The majority of DAVFs are supplied by an ophthalmic artery ethmoidal branch. Bradley A. Gross et al. reported that 93% of ethmoidal DAVF cases had a bilateral supply from this branch, and 48% of cases had a bilateral supply from the distal internal maxillary artery ethmoidal branch [6]. Most ethmoidal DAVFs have cortical vein drainage, so they are classified as grade III or IV in the Cognard classification. Kan Xu et al. reported that all 48 cases were classified as a high-grade due to the cortical venous drainage. Typically, approximately 70% of ethmoidal DAVFs are drained to the anterior of the superior sagittal sinus (SSS), around 30% are drained to the posterior, and 20% of them are drained into the deep vein mainly the basal vein of Rosenthal [6,13]. These venous drainages are typically unilateral, with bilateral drainages being extremely rare [8,13]. In our study, all eight cases had bilateral ethmoidal arteries as feeding arteries, and all cases exhibited cortical venous reflux. Six out of the eight cases were drained by the SSS, while the remaining one was confirmed to be drained by the basal vein. In four cases, TFCA performed preoperatively revealed unilateral venous drainage, but intraoperative ICG confirmed bilateral venous drainage, especially.
Symptoms in DAVF primarily arise from the specific location of the venous drainage. In the case of ethmoidal DAVF, symptoms such as proptosis, chemosis, ophthalmoplegia, and decreased visual acuity are observed. Moreover, patients may also experience additional symptoms such as headache, seizures, dementia and cognitive dysfunction [1,2].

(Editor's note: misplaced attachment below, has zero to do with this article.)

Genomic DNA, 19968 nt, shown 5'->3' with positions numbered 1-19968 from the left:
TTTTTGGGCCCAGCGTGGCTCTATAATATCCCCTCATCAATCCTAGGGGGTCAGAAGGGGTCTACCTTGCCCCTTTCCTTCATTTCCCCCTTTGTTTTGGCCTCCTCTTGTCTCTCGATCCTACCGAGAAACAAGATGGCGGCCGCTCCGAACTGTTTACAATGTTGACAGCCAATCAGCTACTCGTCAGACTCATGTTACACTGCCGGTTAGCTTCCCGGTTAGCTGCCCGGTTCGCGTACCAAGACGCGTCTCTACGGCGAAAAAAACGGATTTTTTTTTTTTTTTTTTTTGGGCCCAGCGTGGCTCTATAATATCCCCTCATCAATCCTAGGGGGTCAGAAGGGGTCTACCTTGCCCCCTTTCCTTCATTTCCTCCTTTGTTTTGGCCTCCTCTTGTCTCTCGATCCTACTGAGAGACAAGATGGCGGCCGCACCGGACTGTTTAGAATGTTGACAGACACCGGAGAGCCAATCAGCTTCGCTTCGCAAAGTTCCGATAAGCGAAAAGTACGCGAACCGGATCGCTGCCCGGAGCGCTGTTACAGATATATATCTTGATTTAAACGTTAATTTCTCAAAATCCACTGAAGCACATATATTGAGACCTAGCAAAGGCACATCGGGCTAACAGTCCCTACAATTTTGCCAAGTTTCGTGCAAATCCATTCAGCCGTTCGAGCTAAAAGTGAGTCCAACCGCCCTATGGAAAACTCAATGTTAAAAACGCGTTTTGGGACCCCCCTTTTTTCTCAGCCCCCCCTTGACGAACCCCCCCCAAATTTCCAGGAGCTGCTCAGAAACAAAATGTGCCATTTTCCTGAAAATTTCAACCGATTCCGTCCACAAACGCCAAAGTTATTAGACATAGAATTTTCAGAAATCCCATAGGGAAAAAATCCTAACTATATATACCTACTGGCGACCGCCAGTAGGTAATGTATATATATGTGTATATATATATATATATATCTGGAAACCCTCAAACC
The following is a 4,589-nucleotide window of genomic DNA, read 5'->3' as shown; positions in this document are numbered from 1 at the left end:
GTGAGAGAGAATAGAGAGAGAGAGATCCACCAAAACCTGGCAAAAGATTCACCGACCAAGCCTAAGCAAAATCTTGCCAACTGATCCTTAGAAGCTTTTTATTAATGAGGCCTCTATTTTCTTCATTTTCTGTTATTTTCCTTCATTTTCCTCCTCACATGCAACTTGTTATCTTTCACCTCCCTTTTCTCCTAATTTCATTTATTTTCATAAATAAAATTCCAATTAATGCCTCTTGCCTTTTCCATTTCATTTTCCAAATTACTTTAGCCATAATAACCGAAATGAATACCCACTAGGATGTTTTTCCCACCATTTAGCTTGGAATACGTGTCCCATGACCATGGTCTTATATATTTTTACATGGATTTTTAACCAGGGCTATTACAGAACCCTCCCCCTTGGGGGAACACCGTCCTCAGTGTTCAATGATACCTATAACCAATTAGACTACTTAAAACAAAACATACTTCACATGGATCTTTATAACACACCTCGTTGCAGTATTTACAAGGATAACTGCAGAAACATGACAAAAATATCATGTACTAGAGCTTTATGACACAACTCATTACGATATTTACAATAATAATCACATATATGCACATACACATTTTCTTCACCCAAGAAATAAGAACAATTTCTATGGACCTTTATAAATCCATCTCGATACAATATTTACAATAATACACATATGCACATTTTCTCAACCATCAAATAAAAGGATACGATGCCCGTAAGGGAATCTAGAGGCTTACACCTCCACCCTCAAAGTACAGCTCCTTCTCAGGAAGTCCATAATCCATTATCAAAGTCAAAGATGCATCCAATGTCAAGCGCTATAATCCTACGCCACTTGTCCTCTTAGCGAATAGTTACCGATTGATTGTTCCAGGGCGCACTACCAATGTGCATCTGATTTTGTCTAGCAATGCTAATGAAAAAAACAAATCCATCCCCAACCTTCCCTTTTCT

In particular, ethmoidal DAVFs are characterized by cortical venous drainage, which gradually weakens the vein and causes structural deformation. This process is often accompanied by venous ectasia and venous aneurysm, ultimately leading to the occurrence of hemorrhage [13]. Kan Xu’s review reported that the rate of venous ectasia ranged from 46% to 73%. Therefore, urgent treatment for ethmoidal DAVF should be considered regardless of the patient’s current condition.
Throughout the years, multiple treatment modalities have been suggested for ethmoidal DAVF, such as microsurgery, endovascular embolization, radiosurgery, or their combinations.
Although radiosurgery can be a safe and effective treatment option for ethmoidal DAVF, it is not generally regarded as a first-line treatment due to the high risk of bleeding associated with cortical venous drainage and the delayed response time of radiosurgery [1,10]. Additionally, according to a study by Huaiche Yang et al., the obliteration rate for patients treated with radiosurgery alone was lower, at 67%.